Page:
15. 15. Limited POV: A Rose for Emily ● ● ● ● This point of view is limited because it is told from a distance, the reader is not given any details, so it relies on the setting and characterization. The narrator does not know Emily or her family personally. The his Historical context, prior to the Civil War, which influences Emily's character and her personality. she is know through her father and is to carry out the pride and nobility. She was a tradition, a product of her time. No one in the town believed a Grierson would waste their precious time on someone beneath them like Homer Barron, a common laborer.
    16. 16. Who Knew? A Rose for Emily
    17. 17. Plot There is NO Putting it Down. Questions a reader may have in order to know how the story is shaped through events. This is the sequence of events. ● What happened? ● Why did this happen? ● How are character's affected? ● What will happen next? ● How will it turn out?
    18. 18. Parts of Plot ● ● ● ● ● Exposition or Introduction: This is where the characters and the setting are presented. Rising Action: This is where events become complicated and opens conflict. Climax or Turning Point: This is the highest point of interest, what keeps a reader interested and wanting more! This is also when the plot outcome and fate of characters are revealed. Falling Action: This is a point of relief, getting the reader prepared for a resolution. Resolution: Final conclusion of the story.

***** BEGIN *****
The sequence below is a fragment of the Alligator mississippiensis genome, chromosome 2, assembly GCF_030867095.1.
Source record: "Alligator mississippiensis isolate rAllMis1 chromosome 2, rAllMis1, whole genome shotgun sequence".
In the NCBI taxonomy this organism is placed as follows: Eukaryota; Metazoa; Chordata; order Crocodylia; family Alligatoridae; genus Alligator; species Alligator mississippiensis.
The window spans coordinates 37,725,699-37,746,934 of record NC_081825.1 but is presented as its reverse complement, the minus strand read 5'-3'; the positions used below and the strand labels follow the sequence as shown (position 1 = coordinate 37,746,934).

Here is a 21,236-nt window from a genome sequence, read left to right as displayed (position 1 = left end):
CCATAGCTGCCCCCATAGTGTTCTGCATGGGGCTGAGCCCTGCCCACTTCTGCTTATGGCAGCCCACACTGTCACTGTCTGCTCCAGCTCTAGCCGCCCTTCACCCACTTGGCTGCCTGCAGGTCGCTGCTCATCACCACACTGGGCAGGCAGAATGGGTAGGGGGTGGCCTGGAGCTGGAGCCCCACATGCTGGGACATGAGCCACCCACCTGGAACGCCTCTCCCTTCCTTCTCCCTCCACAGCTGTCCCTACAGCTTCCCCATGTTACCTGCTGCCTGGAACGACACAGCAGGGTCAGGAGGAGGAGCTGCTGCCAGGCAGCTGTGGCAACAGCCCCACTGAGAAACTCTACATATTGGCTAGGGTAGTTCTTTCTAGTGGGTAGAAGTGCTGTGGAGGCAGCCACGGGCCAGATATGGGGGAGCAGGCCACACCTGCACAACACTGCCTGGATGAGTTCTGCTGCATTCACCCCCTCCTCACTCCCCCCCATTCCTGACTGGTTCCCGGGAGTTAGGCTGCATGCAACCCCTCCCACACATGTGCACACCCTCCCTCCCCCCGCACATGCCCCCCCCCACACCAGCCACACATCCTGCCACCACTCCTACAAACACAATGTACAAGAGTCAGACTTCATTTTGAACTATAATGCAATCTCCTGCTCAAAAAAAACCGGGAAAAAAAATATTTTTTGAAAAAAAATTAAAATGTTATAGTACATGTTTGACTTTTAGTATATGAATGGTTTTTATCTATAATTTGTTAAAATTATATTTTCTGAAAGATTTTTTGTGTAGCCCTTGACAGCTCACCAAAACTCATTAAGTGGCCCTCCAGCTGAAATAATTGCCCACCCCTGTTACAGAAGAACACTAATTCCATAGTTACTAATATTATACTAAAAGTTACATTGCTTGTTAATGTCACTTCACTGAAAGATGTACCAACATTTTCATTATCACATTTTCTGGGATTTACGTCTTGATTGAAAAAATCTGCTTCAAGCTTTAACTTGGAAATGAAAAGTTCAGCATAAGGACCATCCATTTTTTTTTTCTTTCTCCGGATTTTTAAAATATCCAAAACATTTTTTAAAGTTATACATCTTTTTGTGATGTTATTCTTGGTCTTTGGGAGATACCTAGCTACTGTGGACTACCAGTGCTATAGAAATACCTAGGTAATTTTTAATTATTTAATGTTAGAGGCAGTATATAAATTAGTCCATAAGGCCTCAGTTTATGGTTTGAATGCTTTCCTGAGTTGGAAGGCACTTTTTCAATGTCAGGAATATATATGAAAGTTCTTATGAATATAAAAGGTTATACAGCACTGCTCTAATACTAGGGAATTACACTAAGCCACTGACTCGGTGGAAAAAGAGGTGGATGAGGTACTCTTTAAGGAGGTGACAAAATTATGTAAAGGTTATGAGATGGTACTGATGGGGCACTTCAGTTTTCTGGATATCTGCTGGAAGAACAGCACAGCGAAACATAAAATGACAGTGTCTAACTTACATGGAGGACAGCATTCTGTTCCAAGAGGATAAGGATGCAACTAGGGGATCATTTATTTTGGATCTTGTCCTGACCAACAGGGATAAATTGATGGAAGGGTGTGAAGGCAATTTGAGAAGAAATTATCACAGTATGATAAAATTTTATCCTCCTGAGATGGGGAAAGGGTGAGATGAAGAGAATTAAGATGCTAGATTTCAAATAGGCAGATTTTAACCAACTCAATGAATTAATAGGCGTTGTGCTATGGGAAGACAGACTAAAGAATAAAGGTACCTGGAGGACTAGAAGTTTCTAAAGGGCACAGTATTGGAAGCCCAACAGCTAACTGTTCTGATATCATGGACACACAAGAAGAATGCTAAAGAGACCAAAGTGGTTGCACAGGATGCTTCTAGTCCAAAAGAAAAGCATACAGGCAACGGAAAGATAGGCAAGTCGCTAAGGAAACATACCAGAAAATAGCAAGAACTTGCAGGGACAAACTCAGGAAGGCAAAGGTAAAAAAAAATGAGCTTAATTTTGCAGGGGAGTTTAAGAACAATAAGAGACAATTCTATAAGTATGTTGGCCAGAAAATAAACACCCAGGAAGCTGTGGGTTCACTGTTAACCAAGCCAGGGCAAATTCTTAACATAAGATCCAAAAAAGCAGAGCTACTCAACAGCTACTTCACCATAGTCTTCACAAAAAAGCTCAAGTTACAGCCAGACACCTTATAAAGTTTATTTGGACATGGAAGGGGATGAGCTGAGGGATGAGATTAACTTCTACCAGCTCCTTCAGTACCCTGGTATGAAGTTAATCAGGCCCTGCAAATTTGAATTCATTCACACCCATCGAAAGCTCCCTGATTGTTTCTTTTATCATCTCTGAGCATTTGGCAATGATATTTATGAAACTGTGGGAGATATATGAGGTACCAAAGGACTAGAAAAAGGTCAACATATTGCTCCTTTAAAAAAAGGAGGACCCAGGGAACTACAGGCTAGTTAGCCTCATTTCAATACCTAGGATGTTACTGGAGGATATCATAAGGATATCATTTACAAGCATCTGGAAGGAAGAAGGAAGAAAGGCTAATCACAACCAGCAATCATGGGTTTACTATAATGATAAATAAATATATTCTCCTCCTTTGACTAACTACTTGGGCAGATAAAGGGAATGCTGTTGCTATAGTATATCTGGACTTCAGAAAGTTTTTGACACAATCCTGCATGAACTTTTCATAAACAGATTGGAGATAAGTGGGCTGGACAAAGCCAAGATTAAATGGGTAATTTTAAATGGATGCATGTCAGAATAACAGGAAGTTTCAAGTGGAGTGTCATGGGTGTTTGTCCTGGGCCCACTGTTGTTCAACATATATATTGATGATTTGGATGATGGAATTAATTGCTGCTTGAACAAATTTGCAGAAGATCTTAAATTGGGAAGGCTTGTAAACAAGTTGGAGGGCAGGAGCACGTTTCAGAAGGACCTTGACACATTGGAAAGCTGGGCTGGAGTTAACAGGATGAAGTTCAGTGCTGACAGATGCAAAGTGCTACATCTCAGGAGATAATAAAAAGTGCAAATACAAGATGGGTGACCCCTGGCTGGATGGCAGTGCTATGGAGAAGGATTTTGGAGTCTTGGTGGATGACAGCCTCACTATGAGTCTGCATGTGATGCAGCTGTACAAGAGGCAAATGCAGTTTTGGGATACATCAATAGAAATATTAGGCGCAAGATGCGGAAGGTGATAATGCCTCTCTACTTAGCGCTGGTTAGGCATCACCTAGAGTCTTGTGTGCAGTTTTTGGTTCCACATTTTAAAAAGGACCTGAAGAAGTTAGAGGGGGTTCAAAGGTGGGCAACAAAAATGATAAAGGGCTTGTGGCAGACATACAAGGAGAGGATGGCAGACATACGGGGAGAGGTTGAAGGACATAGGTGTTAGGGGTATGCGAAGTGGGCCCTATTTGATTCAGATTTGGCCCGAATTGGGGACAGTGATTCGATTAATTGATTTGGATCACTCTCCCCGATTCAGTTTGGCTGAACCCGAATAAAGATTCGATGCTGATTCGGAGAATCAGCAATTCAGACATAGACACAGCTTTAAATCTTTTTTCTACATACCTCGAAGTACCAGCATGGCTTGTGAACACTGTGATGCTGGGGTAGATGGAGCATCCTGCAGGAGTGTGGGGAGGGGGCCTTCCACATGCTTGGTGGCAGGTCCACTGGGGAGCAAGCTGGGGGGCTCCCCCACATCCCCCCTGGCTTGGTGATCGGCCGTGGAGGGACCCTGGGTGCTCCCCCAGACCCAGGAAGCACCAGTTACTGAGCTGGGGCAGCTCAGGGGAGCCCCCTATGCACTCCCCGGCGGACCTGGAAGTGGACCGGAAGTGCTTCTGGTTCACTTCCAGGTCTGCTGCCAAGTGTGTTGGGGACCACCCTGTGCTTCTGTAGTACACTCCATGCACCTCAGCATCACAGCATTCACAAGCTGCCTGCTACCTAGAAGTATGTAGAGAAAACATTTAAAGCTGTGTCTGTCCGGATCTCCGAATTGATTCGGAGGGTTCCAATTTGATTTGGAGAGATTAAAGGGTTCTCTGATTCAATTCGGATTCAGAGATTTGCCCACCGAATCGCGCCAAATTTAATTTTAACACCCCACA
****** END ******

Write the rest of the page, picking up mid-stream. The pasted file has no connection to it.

19. 19. Conflict What's all the Excitement About? Struggle with a final resolution. ● ● External: The conflict is between the characters and an outside influence, which can be a person or something else. Internal: The character struggles between two choices within himself. For example; your head and heart telling you different things.
    20. 20. The Cask of Amontillado
    21. 21. The Cask of Amontillado: Plot and Conflict ● ● ● ● Introduction: They meet and decide to test the Amontillado to make sure it is not sherry. Montresor has already planned to trick Fortunato. Rising Action: Montresor pretends he has concern for Fortunato's health, but really he is using reverse psychology. He gives Fortunato more wine. Climax: Montresor begin burying Fortunato after seeing other skeletons. ● Falling Action: Fortunato believes it is all a joke. ● Resolution: Fortunato is left for 50 years.